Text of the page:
The broadcasting watchdog Ofcom is to investigate claims that a subsidiary of Rupert Murdoch's News Corp helped to hasten the demise of one of its British pay-TV rivals through the activities of a piracy website.

The television regulator said yesterday that it would consider "all relevant evidence" after a senior Labour MP called for it to look into allegations by the BBC's Panorama that NDS, a London-based News Corp company specialising in satellite television technology, leaked codes that could have been used to create counterfeit smartcards for the now-defunct ITV Digital.

It emerged earlier this month that Ofcom has already stepped up Project Apple, its investigation into whether Murdoch's son, James, is a "fit and proper" person to sit on the board of BSkyB, and whether News Corp should be allowed a controlling stake in the satellite broadcaster.

NDS, which is being sold to computing giant Cisco for US$5 billion, has denied the Panorama claims as "simply not true". It said: "It is wrong to claim NDS has ever been in possession of any codes for the purpose of promoting hacking or piracy."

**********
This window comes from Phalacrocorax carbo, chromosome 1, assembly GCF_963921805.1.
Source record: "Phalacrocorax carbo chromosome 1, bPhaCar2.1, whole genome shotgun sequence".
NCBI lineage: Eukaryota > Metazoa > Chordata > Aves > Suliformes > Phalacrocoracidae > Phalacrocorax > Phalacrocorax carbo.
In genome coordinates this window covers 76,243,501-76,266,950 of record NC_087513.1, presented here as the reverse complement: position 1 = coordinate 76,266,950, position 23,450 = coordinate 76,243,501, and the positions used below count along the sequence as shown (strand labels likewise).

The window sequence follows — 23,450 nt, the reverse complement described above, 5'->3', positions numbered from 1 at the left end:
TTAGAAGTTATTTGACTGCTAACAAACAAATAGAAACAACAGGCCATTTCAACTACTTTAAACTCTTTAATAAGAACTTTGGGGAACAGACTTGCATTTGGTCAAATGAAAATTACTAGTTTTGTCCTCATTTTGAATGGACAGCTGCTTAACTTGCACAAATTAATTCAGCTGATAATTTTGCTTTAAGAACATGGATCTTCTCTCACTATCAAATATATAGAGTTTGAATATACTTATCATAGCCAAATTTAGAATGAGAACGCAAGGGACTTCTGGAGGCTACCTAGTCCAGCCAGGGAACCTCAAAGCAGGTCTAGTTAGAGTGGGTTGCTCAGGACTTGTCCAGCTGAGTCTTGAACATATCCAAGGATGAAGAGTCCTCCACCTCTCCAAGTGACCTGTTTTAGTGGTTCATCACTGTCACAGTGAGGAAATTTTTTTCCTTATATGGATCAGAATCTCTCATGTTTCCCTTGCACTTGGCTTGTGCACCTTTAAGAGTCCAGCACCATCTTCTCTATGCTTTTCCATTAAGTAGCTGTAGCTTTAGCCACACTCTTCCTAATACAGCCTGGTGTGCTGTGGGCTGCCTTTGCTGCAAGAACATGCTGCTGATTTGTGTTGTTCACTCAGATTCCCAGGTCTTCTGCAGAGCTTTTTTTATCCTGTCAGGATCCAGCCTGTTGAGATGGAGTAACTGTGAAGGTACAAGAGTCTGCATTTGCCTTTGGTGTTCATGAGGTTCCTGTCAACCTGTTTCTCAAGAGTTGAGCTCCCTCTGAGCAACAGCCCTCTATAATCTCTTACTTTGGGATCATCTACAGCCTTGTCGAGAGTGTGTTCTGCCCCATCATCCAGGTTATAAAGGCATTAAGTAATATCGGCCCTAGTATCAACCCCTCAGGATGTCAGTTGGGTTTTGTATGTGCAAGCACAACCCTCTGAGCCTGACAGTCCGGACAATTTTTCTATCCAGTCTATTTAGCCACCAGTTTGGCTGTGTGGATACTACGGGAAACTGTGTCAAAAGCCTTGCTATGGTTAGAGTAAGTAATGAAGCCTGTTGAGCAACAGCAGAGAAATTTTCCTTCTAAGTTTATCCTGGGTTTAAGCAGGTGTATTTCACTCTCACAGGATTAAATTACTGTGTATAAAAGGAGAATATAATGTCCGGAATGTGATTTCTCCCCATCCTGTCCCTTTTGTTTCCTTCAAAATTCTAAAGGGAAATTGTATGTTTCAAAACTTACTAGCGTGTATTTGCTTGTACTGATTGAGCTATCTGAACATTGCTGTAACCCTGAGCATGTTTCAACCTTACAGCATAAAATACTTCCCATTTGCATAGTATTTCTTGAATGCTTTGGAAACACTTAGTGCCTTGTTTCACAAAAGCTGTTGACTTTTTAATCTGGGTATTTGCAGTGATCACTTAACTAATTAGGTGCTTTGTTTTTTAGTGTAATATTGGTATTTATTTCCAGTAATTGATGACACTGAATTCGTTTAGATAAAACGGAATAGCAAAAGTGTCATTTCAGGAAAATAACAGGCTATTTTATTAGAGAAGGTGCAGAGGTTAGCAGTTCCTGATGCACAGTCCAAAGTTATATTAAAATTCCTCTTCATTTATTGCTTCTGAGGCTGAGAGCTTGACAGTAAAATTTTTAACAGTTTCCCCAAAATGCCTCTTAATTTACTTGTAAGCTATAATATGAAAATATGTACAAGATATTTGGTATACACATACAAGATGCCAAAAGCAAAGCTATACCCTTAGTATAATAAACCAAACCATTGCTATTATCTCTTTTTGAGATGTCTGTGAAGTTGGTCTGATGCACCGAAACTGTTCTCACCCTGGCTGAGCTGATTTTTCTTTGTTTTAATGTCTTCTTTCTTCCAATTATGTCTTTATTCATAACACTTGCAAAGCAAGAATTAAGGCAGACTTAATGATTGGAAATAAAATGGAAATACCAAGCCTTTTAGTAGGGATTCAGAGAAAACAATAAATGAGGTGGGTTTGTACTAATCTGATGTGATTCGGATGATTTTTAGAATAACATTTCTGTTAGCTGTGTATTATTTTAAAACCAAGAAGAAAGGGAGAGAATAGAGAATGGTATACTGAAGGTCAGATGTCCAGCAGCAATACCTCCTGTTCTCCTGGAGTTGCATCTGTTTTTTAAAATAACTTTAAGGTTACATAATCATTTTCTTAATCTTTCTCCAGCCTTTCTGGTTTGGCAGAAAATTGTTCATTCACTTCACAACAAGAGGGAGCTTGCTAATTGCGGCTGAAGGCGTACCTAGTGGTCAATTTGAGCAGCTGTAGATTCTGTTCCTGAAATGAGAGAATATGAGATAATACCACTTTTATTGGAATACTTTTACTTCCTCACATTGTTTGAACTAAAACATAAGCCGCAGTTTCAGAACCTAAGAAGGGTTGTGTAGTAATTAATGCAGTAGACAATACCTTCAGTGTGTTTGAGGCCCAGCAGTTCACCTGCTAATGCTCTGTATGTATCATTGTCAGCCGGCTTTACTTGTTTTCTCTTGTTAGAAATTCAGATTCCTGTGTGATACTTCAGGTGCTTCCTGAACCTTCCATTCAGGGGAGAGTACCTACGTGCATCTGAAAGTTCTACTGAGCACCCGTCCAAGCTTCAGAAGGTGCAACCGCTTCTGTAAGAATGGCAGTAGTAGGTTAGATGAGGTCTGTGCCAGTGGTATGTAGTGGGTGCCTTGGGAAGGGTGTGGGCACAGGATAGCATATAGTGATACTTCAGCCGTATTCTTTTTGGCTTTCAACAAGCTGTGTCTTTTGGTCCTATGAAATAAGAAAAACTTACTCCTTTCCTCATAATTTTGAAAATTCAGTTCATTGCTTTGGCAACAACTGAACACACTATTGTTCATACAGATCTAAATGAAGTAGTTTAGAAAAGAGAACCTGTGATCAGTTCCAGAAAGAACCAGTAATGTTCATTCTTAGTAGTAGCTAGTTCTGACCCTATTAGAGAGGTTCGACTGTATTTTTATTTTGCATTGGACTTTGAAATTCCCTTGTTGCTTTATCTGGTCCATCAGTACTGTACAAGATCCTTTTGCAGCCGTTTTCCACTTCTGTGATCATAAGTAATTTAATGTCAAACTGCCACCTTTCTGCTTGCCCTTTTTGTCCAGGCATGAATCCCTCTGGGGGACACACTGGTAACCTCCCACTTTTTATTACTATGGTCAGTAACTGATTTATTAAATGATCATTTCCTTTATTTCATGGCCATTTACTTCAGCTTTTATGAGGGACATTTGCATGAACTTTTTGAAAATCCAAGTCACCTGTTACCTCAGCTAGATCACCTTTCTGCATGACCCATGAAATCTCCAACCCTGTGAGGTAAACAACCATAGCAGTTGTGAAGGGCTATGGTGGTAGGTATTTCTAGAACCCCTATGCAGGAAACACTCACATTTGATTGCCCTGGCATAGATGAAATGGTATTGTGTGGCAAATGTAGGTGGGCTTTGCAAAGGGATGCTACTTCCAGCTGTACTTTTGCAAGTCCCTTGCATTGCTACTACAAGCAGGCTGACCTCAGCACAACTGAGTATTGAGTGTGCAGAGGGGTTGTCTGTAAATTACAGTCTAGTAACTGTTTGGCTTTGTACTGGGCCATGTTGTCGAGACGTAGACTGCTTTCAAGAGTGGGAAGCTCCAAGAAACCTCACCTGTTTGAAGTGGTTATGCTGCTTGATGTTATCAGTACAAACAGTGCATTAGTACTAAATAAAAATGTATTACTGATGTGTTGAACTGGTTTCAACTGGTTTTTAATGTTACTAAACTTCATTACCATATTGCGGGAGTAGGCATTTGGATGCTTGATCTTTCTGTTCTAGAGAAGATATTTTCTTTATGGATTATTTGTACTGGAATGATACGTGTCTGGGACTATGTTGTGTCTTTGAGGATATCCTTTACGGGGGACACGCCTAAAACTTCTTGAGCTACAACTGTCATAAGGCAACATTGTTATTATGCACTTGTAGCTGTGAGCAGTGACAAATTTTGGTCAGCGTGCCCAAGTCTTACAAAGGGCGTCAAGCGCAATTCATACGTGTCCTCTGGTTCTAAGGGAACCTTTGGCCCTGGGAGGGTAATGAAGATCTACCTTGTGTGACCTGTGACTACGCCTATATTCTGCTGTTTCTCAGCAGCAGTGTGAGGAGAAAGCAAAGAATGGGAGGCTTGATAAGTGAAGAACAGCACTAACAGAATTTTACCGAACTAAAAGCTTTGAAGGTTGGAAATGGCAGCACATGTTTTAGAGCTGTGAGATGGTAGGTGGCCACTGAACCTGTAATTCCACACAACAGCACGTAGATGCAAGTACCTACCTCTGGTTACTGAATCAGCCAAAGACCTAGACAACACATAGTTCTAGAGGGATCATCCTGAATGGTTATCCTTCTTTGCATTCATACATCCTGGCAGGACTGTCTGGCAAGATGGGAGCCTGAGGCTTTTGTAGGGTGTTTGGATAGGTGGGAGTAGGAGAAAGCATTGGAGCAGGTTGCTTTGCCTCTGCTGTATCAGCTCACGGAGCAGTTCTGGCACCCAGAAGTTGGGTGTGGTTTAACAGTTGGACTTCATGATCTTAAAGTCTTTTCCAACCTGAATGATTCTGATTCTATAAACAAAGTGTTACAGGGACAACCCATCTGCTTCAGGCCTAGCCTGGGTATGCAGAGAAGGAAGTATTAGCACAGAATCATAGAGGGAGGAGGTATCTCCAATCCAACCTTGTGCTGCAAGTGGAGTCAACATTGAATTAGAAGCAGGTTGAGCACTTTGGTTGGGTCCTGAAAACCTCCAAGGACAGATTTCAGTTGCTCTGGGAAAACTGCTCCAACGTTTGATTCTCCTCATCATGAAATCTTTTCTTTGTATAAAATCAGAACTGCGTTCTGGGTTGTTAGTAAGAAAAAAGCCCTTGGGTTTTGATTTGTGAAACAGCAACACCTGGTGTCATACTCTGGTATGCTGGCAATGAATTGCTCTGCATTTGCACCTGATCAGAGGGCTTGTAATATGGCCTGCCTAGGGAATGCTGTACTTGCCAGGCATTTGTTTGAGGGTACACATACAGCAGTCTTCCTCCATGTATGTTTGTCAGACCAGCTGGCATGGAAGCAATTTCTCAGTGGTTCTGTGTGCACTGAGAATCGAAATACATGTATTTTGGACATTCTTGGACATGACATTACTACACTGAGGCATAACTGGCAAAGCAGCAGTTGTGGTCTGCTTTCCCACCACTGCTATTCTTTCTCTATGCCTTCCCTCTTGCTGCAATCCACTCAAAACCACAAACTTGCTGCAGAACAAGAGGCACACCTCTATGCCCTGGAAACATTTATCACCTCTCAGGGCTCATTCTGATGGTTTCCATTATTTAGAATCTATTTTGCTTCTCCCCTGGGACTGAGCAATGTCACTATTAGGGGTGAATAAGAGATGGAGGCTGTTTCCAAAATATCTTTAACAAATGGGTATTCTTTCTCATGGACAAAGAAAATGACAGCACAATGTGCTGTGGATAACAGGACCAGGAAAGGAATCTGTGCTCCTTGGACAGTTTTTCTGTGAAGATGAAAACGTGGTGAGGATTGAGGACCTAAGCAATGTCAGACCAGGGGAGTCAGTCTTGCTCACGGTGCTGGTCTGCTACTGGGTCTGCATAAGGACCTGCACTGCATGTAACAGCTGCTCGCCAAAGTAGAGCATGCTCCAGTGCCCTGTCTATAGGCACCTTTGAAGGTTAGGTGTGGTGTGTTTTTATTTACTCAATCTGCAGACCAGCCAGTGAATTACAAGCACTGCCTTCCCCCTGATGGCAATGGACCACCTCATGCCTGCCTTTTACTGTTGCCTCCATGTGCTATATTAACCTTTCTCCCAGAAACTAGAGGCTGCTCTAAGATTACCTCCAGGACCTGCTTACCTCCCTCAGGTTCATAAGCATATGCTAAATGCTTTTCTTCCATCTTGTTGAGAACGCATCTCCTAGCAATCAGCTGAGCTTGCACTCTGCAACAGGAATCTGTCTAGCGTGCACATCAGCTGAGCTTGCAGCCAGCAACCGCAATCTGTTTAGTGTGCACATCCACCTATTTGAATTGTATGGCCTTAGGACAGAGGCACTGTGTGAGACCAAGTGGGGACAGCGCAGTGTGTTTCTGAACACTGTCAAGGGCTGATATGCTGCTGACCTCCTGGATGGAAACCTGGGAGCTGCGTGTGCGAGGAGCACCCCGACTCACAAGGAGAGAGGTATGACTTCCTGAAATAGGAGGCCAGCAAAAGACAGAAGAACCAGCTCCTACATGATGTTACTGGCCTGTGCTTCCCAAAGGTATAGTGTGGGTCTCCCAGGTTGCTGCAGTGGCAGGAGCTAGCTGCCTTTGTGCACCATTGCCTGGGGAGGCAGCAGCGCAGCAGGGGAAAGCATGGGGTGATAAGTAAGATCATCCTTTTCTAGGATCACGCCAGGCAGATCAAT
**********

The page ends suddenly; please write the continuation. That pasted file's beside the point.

Further claims published by the Australian Financial Review allege NDS is also facing questions about tactics deployed against News Corp's pay-TV rivals in Australia.

At the heart of the latest claims, which focus on the strenuous and expensive efforts of pay-TV companies to maintain the integrity of their encryption systems in a ruthless world of pirates, lies an elite stratum of "super-hackers" who can penetrate security codes which their manufacturers claim to be unbreakable.

It is not illegal to break the encryption of a TV smart card. But it is claimed NDS and its security unit went beyond looking after the company's own products and used its code-cracking experts to undermine rivals' efforts to gain market share.

A document obtained by the Independent which has been put before an Italian court shows how investigators became concerned at the activities of Davide Rossi, a consultant to NDS who is accused of involvement in a piracy ring which targeted, among others, Nagra France, a smartcard supplier in competition with NDS.

In 2003 and 2004, Rossi was in regular contact with Pasquale Caiazza, a suspected computer hacker who was consulting to NDS.

Italian investigators, who eavesdropped on conversations between the men, said they had gathered evidence "leading to the reasonable hypothesis that NDS, presumably, gave Caiazza, via its Italian consultant Rossi, access codes which ... were used by hackers" to create a programme to decode a Nagra France smartcard "with very serious financial and reputation losses".

Caiazza and Rossi deny involvement in piracy.

- Independent